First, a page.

I am disappointed my former club Tottenham have not won a trophy since 2008 but the future should be brighter with a top stadium, world-class manager Antonio Conte and the captains of England and France in their team.
Qualifying for the Champions League is an important start to the rebuild. Despite the last two Premier League results, a top-four finish is still in their hands. They must beat Leicester City on Sunday, with the north London derby against Arsenal on May 12 looking pivotal.
I believe the role of Pierre-Emile Hojbjerg is significant given the high stakes. Not only do I admire him as a fellow central midfield player, his mentality is equally significant having started out at one of the biggest clubs in the world, Bayern Munich.
Pierre-Emile Hojbjerg’s role at Tottenham is significant given the high top-four stakes
It was fascinating to sit down with him last week and learn about the impact of that development when he made his Bundesliga debut at 17 and won the German Double under Pep Guardiola at 18, alongside Philippe Lahm, Thomas Muller and Manuel Neuer.
‘I call Bayern a school of champions,’ says 26-year-old Hojbjerg about his career pathway. ‘You get the best education, the A+ students stay and the A students have to go somewhere else.
‘I signed for them 10 years ago. The plan was to get to the first team in my third year but they had 11 players at Euro 2012 so I went straight off youth football in Denmark into first-team training.
Hojbjerg won the German Double at Bayern Munich under Pep Guardiola (left) at 18
It went OK so the manager Jupp Heynckes said: “I want to keep the kid with me”. I had to be patient after that, it took eight months to get on the bench, but in my stomach there was this little fight to be involved.
‘Guardiola came in my second year. He taught me positioning, how to analyse the game. I was eating right off it. I couldn’t get enough. My first Champions League game was against Roma. I started at Manchester City, facing Frank Lampard in midfield.
‘I learned about hunger for trophies. I was lucky to share a dressing room with Bastian Schweinsteiger, Daniel van Buyten, the captain of Belgium, Neuer, fantastic personality, Mario Mandzukic, nasty fella but there when you need him.
‘On match day, the moment they were in the huddle you knew they would give every centimetre for each other. They had this trust between them and a cold determination to win.’
The Dane branded the Bavarian side the ‘school of champions’ as you get the best education
Hojbjerg, a member of Denmark’s Euro 2020 semi-final team last summer, did eventually leave to further his career, first at Southampton, then Spurs. But the lessons learned in Bavaria will be music to the ears of a serial winner like Conte.
Like the Dutch, Danes speak in a forthright manner and Hojbjerg does not shy away from this being an important time in Tottenham’s history.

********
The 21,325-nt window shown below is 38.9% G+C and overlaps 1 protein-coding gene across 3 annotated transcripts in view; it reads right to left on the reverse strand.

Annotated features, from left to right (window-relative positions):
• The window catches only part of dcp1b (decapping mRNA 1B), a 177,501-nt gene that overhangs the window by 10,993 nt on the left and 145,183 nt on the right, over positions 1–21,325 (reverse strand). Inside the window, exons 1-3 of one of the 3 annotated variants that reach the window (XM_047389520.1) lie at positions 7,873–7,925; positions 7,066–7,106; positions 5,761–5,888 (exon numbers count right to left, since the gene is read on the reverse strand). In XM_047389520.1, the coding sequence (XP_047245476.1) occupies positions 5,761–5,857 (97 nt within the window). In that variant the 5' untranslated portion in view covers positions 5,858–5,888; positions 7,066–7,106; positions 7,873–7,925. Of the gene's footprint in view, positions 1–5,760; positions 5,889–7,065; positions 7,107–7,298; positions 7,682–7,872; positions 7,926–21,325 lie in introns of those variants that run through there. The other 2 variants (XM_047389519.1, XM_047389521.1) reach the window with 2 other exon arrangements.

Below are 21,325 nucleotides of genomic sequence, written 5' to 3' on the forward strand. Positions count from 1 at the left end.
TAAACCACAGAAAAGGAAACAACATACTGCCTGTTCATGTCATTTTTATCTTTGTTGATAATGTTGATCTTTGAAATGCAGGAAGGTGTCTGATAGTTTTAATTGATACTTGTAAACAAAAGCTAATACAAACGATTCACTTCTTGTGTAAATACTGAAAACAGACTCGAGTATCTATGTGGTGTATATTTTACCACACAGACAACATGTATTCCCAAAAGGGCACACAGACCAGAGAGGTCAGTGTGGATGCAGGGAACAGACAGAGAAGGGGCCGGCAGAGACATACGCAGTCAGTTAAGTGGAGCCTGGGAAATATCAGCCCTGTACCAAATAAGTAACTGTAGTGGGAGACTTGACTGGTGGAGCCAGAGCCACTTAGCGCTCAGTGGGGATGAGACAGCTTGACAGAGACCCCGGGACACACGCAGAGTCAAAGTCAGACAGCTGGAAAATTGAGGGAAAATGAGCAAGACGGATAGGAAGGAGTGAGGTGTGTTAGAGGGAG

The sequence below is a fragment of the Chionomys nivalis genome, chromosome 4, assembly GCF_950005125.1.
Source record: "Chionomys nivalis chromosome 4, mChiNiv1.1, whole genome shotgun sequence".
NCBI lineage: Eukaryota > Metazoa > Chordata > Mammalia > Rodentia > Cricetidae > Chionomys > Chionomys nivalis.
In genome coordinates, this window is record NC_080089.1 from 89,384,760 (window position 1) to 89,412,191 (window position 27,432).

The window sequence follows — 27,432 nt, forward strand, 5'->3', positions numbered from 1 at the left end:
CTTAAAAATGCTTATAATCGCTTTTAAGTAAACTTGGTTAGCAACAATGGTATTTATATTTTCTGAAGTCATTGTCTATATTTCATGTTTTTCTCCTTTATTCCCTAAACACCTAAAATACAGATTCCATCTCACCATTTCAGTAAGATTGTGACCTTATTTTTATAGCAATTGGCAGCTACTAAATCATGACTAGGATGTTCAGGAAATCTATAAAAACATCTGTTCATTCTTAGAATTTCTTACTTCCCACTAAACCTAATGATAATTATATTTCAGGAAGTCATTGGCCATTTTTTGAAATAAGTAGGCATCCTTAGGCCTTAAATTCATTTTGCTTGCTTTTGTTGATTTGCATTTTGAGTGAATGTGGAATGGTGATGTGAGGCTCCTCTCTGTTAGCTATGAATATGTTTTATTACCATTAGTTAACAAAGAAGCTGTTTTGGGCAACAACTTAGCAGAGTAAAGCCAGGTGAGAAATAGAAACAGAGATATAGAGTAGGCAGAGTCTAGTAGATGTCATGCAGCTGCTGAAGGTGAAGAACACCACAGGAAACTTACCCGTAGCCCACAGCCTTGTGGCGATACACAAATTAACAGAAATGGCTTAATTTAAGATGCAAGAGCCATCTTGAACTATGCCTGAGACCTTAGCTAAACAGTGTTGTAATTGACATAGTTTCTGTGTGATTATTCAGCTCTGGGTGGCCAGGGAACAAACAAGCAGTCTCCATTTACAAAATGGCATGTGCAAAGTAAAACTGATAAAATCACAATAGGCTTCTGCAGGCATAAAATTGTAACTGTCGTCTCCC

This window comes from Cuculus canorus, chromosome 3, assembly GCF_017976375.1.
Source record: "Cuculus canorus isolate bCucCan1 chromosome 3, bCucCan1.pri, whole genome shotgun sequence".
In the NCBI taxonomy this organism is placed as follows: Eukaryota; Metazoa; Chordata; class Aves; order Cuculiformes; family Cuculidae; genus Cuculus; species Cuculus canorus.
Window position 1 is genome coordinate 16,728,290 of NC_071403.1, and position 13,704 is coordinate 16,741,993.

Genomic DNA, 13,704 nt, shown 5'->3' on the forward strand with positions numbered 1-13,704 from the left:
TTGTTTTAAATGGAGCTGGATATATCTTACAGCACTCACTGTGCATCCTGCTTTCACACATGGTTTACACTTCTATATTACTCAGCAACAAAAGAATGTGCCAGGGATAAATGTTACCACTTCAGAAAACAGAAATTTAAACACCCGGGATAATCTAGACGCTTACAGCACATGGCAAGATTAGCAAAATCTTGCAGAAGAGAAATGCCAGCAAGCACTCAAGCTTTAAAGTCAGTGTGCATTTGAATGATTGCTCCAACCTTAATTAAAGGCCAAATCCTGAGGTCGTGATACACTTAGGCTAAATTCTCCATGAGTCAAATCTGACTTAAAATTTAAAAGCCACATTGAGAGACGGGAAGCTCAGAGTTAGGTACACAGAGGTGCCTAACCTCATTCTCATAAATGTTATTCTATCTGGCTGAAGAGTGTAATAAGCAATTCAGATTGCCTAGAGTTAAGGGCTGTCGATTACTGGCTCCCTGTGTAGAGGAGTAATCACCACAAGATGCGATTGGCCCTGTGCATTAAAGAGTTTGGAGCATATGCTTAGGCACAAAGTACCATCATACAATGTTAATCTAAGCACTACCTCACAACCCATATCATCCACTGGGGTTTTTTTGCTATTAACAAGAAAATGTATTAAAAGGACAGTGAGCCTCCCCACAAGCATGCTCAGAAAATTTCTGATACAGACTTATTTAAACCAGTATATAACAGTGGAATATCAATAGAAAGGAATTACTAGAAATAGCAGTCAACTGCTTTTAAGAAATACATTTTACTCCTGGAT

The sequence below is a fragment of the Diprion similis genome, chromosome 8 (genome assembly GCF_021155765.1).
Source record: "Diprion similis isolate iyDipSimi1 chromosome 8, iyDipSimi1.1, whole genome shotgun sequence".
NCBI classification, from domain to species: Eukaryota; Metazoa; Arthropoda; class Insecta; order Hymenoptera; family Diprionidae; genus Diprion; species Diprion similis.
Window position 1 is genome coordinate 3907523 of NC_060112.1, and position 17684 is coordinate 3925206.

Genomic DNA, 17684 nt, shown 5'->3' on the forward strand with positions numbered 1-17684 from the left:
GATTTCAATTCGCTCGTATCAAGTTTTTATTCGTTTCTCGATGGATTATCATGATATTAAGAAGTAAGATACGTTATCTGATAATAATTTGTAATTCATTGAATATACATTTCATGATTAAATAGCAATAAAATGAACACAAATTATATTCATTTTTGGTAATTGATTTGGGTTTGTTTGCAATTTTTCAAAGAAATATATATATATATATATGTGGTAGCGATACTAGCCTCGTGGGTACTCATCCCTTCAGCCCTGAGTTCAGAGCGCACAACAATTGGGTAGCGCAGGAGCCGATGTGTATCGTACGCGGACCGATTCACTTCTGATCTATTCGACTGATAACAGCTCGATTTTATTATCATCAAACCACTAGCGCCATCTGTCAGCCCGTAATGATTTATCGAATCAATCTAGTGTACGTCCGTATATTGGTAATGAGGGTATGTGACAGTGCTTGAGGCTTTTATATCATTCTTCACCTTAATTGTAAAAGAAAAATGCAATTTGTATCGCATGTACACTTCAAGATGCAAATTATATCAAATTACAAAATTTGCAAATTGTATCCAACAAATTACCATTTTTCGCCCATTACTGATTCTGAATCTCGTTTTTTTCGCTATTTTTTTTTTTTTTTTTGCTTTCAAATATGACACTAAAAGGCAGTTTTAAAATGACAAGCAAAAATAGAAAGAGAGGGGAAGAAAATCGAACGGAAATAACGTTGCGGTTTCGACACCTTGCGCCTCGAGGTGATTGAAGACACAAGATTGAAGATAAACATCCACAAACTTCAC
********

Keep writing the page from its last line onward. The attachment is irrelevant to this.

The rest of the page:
‘I want to try and play for the big titles,’ he says. ‘I’m not scared to say when you go to Tottenham, people might not expect you to win things because of recent history. I fully understand that but really want to change the cycle. Also, for my own career, my ambition, I want to fight.
‘You don’t associate my style with big headlines but my contribution is for the team. One thing I know I can do is compete with anyone because it’s in my blood. I like to push everyone, starting with myself, to the limit.’
Hojbjerg was a member of Denmark’s Euro 2020 semi-final team against England last summer
Growing up around Paul Ince and Steven Gerrard as I did, the best players do put demands on each other. It is less common these days but there is still a place for it. Liverpool’s Jordan Henderson is the best example and Hojbjerg has others he has come across.
‘My second red card in the Premier League was for a foul against Fernandinho when I played at Southampton,’ he says. ‘Then the first game of this season, for Spurs against City, Fernandinho gets to a loose ball first and goes through me with his follow-up.
‘I yelled at the ref “If I’d planted my foot, he was going to f***ing break my leg”. And Fernandinho comes past telling me: “Yeah, remember a couple of years ago, you did it to me”. When I calmed down, I just thought “I love this guy!”
The midfielder’s second red card in the Premier League was for a foul against Fernandinho
Fernandinho reminded him of the incident in Manchester City’s clash against Spurs this term
‘Dusan Tadic at Southampton was the most unbelievable trainer and professional I’ve come across. I remember my first pre-season camp with Saints in France, the sun was shining and I felt good about everything.
‘Dusan came over and asked me very seriously if I thought I was doing well. I thought I was and he replied: “You are not going to play one minute in the Premier League like that!”
‘He became an important person in my career. I saw him recently when Denmark played Serbia. He said: “Bro, please come today and kick me”. He just wanted to compete. Needed to.’